Collections generally use the java.util or java.util.concurrent namespaces.

    Java 1.4.2 and below do not support generics. As such, you can not specify the type parameters that a collection contains. In addition to not having type safety, you must also use casts to get the correct type back from a collection.

    In addition to Collection<E>, there are multiple major types of collections, some of which have subtypes.

    • List<E> is an ordered collection of objects. It is similar to an array, but does not define a size limit. Implementations will usually grow in size internally to accomodate new elements.

    • Set<E> is a collection of objects that does not allow duplicates.

    • SortedSet<E> is a Set<E> that also specifies element ordering.

    • SortedMap<K,V> is a Map<K,V> that also specifies element ordering.

    Java 5 adds in a new collection type:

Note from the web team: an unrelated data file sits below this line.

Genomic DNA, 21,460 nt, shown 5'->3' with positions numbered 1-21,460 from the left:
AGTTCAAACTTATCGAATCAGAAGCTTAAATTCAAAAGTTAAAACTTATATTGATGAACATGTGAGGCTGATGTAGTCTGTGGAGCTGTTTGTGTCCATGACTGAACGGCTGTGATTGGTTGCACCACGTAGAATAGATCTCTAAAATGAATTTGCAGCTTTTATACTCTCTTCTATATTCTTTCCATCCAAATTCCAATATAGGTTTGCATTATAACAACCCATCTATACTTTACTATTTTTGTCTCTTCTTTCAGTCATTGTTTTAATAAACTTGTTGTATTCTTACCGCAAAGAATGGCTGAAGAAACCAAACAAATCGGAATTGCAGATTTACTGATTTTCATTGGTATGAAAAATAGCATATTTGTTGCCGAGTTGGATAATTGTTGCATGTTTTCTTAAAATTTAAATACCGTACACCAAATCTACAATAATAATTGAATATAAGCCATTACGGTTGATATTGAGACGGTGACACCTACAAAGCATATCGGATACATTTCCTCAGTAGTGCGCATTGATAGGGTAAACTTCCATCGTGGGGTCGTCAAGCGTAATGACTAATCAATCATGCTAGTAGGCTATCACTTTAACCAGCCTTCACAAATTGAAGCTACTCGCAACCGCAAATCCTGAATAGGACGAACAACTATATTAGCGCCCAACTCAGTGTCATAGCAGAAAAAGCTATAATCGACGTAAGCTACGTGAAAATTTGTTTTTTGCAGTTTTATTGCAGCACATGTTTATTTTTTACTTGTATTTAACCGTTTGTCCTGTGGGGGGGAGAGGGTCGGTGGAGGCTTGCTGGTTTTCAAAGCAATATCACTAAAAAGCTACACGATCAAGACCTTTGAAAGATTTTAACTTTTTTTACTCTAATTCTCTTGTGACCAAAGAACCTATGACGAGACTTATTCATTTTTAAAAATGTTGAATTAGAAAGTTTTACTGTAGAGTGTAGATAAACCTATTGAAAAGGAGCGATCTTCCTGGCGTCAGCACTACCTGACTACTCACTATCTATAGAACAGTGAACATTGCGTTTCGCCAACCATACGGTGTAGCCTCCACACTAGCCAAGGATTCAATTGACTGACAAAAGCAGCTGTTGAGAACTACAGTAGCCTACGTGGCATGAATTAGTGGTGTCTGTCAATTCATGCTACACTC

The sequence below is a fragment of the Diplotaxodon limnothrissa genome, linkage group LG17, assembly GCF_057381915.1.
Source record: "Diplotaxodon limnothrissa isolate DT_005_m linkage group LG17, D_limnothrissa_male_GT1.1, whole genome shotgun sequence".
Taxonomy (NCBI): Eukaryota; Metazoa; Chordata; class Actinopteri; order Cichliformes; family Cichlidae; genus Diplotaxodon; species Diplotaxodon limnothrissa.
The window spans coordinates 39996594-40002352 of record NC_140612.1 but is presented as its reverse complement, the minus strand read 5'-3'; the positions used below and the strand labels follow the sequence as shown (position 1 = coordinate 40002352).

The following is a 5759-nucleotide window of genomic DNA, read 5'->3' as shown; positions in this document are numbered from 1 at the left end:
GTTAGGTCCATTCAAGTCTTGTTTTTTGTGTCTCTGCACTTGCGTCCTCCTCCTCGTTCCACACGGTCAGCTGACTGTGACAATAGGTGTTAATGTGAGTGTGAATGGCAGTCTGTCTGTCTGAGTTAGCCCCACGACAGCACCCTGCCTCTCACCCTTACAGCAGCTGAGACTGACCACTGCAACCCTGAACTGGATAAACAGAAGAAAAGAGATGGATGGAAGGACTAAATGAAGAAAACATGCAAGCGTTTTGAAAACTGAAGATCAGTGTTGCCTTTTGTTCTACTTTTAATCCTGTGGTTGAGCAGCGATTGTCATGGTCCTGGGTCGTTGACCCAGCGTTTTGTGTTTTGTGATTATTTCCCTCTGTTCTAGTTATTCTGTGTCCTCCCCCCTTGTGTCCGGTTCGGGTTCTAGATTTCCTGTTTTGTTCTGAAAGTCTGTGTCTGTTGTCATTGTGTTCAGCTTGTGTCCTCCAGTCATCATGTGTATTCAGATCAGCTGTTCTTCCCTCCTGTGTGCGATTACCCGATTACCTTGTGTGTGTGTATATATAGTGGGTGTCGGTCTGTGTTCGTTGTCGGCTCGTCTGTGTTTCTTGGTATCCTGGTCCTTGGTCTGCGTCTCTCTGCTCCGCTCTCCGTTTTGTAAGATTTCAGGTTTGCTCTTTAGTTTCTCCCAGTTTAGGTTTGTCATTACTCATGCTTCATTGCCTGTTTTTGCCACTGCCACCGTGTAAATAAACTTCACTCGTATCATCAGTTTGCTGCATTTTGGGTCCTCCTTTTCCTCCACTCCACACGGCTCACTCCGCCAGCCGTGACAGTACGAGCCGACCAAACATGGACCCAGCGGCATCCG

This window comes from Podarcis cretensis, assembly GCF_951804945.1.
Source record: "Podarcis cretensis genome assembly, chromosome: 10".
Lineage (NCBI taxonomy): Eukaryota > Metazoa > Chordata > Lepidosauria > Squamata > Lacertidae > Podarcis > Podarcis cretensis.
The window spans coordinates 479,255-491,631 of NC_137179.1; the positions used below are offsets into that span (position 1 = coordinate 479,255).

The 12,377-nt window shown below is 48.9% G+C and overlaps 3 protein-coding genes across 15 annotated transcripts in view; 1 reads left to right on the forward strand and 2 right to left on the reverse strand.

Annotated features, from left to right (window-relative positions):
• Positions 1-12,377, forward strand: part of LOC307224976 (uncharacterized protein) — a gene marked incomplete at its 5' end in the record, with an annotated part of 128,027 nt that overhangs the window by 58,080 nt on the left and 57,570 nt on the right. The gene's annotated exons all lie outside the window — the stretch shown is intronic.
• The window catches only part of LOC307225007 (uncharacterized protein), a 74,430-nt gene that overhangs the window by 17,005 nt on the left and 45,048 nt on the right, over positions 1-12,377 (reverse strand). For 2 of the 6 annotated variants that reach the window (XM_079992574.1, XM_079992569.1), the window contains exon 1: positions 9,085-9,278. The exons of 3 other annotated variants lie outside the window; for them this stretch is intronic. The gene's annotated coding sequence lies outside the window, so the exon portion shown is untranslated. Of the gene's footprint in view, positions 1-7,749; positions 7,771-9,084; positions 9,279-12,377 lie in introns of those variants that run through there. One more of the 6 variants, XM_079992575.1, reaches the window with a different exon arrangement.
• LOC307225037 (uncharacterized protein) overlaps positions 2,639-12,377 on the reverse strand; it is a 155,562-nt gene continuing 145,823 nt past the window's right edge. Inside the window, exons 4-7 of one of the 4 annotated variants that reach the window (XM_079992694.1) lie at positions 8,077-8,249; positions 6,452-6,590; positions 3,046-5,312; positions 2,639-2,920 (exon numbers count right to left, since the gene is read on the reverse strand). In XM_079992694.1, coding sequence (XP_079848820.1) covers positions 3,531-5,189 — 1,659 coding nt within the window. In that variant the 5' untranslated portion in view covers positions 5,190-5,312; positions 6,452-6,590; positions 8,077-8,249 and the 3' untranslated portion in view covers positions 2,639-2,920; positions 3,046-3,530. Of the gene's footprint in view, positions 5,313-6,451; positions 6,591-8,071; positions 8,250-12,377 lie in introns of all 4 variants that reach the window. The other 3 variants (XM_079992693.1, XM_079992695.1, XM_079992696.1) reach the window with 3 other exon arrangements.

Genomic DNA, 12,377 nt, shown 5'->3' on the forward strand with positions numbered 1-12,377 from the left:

• Queue<E> is a collection of elements meant to be processed in a specific order. The implementation specifies whether this is FIFO or LIFO. This obsoletes the Stack class.

    Java 6 adds in some new subtypes of collections.

    • NavigableSet<E> is a Set<E> with special navigation methods built in.
    • NavigableMap<K,V> is a Map<K,V> with special navigation methods built in.
    • Deque<E> is a Queue<E> that can be read from either end.

    Note that the above items are all interfaces. In order to use them, you must find the appropriate implementing classes, such as ArrayList, HashSet, HashMap, or PriorityQueue.

    Each type of collection has multiple implementations that have different performance metrics and use cases.

    Note that the Liskov Substitution Principle applies to the collection subtypes. That is, a SortedSet<E> can be passed to a function expecting a Set<E>. It is also useful to read about Bounded Parameters in the Generics section for more information on how to use collections with class inheritance.

    If you want to create your own collections, it may be easier to inherit one of the abstract classes (such as AbstractList) instead of implementing the interface.

    Prior to 1.2, you had to use the following classes/interfaces instead:

    • Vector instead of ArrayList
    • Dictionary instead of Map. Note that Dictionary is also an abstract class rather than an interface.
    • Hashtable instead of HashMap

    These classes are obsolete and should not be used in modern code.